Hyperbole aside, nothing about our example analysis is easy, but it plainly illustrates the power and cost of publicly available data. The power is obvious in our example: without the external data, we have no basis for generating an expectation of losses after a hurricane. While we should be wary of the impacts of factors not captured by our datasets (like the amount and effectiveness of government intervention after each storm – which does vary widely), the historical precedent we find by averaging many storms can form the basis for a robust and defensible expectation. Even if your firm has had experience with loans in hurricane-impacted areas, expanding the sample size through this exercise bolsters confidence in the outcomes. Generally speaking, the use of public data can provide grounded expectations where there had been only anecdotes.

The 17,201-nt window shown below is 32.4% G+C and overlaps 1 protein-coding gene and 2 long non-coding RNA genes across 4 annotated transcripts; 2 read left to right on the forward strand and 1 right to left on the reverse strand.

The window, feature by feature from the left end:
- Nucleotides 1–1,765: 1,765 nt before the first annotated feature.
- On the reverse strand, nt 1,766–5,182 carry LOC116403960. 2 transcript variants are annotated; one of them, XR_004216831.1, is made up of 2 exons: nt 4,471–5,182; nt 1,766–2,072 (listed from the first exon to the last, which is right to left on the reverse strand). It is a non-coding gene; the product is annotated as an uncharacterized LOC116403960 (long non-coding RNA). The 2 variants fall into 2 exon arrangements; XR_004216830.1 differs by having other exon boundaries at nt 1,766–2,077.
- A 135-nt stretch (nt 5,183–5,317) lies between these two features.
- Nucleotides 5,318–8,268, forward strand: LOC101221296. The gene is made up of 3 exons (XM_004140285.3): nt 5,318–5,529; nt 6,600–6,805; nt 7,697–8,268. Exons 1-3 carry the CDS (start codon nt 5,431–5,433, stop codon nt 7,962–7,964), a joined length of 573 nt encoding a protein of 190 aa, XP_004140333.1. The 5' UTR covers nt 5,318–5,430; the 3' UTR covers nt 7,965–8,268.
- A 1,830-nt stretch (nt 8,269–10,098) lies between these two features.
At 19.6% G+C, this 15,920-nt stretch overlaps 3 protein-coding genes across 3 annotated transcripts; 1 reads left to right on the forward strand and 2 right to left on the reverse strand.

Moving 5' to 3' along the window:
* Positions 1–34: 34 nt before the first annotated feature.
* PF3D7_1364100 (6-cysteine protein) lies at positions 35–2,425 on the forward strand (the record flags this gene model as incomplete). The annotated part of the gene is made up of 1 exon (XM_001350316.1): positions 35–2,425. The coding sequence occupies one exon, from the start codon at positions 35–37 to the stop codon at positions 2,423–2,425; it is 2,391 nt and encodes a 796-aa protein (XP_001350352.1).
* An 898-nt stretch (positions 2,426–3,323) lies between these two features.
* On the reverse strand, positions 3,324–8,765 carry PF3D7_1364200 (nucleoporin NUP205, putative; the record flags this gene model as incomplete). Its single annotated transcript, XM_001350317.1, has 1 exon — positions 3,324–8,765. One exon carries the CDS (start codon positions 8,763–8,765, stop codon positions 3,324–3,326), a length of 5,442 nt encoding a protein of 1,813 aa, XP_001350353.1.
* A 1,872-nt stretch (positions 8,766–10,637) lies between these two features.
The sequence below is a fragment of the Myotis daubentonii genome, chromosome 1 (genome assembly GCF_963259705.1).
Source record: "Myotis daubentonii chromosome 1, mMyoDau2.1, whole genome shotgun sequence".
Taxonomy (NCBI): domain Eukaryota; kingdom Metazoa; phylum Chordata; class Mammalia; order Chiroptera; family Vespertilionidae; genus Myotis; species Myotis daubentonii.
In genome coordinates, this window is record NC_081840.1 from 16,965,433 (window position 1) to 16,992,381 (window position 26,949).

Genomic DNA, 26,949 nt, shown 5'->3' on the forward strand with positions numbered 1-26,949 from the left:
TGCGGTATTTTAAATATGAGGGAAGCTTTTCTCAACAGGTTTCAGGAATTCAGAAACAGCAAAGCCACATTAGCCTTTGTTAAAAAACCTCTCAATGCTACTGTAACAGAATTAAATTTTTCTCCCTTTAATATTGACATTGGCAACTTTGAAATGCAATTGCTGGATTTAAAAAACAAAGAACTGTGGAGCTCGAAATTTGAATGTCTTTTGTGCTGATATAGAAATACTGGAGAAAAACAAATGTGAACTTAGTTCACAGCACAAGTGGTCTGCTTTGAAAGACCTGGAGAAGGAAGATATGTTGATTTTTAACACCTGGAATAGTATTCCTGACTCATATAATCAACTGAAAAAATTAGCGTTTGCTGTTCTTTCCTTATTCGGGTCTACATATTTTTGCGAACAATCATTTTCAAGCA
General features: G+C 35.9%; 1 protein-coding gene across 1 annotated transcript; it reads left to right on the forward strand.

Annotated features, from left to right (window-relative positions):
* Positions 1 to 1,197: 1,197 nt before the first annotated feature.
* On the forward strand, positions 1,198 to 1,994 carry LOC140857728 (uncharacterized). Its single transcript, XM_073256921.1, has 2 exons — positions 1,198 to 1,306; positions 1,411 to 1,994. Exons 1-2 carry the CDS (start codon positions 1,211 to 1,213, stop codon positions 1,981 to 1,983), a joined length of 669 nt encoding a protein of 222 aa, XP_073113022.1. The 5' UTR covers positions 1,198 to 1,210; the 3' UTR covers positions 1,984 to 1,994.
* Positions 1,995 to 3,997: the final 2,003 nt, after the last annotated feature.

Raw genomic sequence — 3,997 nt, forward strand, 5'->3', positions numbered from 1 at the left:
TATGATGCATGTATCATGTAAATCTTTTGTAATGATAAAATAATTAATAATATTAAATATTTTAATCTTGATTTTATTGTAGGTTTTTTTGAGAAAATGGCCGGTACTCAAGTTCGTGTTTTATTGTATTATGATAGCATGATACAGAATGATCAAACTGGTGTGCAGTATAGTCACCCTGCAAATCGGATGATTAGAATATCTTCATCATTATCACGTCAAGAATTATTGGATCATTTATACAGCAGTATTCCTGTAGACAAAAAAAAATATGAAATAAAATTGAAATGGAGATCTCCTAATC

But this power does come at a price—a price that should be appreciated and factored into the decision whether to use external data in the first place. What is worse than not knowing what to expect after a hurricane? Having an expectation based on bad or misunderstood data. Failing to account for the effort required to ingest and use free data can lead to bad analysis and the temptation to cut corners. The effort required in our example is significant: the GSE data is huge, complicated, and will melt your laptop’s RAM if you are not careful. Turning NOAA PDF maps into usable data is not a trivial task, especially if you want to go deeper than the state level. Understanding your own data can be a challenge. Applying an appropriate bucketing to the loans can make or break the analysis. Not all public datasets present these same challenges, but all public datasets present costs. There simply is no such thing as a free lunch. The returns on free data frequently justify these costs. But they should be understood before unwittingly incurring them.